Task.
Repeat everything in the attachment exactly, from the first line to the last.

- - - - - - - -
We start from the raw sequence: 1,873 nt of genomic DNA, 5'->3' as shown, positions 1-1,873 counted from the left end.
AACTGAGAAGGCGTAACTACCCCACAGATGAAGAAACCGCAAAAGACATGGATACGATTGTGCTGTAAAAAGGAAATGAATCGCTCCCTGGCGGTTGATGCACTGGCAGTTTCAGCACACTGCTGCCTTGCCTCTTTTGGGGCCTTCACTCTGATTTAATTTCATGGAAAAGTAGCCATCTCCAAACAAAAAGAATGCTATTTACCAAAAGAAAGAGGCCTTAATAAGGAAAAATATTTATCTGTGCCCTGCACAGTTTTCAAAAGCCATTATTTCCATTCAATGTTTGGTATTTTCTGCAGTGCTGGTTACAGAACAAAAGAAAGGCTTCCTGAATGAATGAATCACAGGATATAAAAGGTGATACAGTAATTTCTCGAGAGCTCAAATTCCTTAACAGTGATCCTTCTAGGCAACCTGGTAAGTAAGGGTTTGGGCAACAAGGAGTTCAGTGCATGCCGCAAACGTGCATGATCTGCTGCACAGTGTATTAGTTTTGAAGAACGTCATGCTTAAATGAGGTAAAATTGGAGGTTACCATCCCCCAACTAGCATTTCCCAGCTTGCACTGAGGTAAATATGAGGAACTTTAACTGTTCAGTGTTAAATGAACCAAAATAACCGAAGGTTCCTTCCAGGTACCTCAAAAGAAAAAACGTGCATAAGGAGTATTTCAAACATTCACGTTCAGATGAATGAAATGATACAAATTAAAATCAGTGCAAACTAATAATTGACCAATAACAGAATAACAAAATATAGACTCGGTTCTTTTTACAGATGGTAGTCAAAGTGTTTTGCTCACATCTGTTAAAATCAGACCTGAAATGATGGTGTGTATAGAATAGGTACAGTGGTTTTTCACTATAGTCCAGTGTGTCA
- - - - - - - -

We start from the raw sequence: 1,873 nt of genomic DNA, 5'->3' as shown, positions 1-1,873 counted from the left end.
AACTGAGAAGGCGTAACTACCCCACAGATGAAGAAACCGCAAAAGACATGGATACGATTGTGCTGTAAAAAGGAAATGAATCGCTCCCTGGCGGTTGATGCACTGGCAGTTTCAGCACACTGCTGCCTTGCCTCTTTTGGGGCCTTCACTCTGATTTAATTTCATGGAAAAGTAGCCATCTCCAAACAAAAAGAATGCTATTTACCAAAAGAAAGAGGCCTTAATAAGGAAAAATATTTATCTGTGCCCTGCACAGTTTTCAAAAGCCATTATTTCCATTCAATGTTTGGTATTTTCTGCAGTGCTGGTTACAGAACAAAAGAAAGGCTTCCTGAATGAATGAATCACAGGATATAAAAGGTGATACAGTAATTTCTCGAGAGCTCAAATTCCTTAACAGTGATCCTTCTAGGCAACCTGGTAAGTAAGGGTTTGGGCAACAAGGAGTTCAGTGCATGCCGCAAACGTGCATGATCTGCTGCACAGTGTATTAGTTTTGAAGAACGTCATGCTTAAATGAGGTAAAATTGGAGGTTACCATCCCCCAACTAGCATTTCCCAGCTTGCACTGAGGTAAATATGAGGAACTTTAACTGTTCAGTGTTAAATGAACCAAAATAACCGAAGGTTCCTTCCAGGTACCTCAAAAGAAAAAACGTGCATAAGGAGTATTTCAAACATTCACGTTCAGATGAATGAAATGATACAAATTAAAATCAGTGCAAACTAATAATTGACCAATAACAGAATAACAAAATATAGACTCGGTTCTTTTTACAGATGGTAGTCAAAGTGTTTTGCTCACATCTGTTAAAATCAGACCTGAAATGATGGTGTGTATAGAATAGGTACAGTGGTTTTTCACTATAGTCCAGTGTGTCA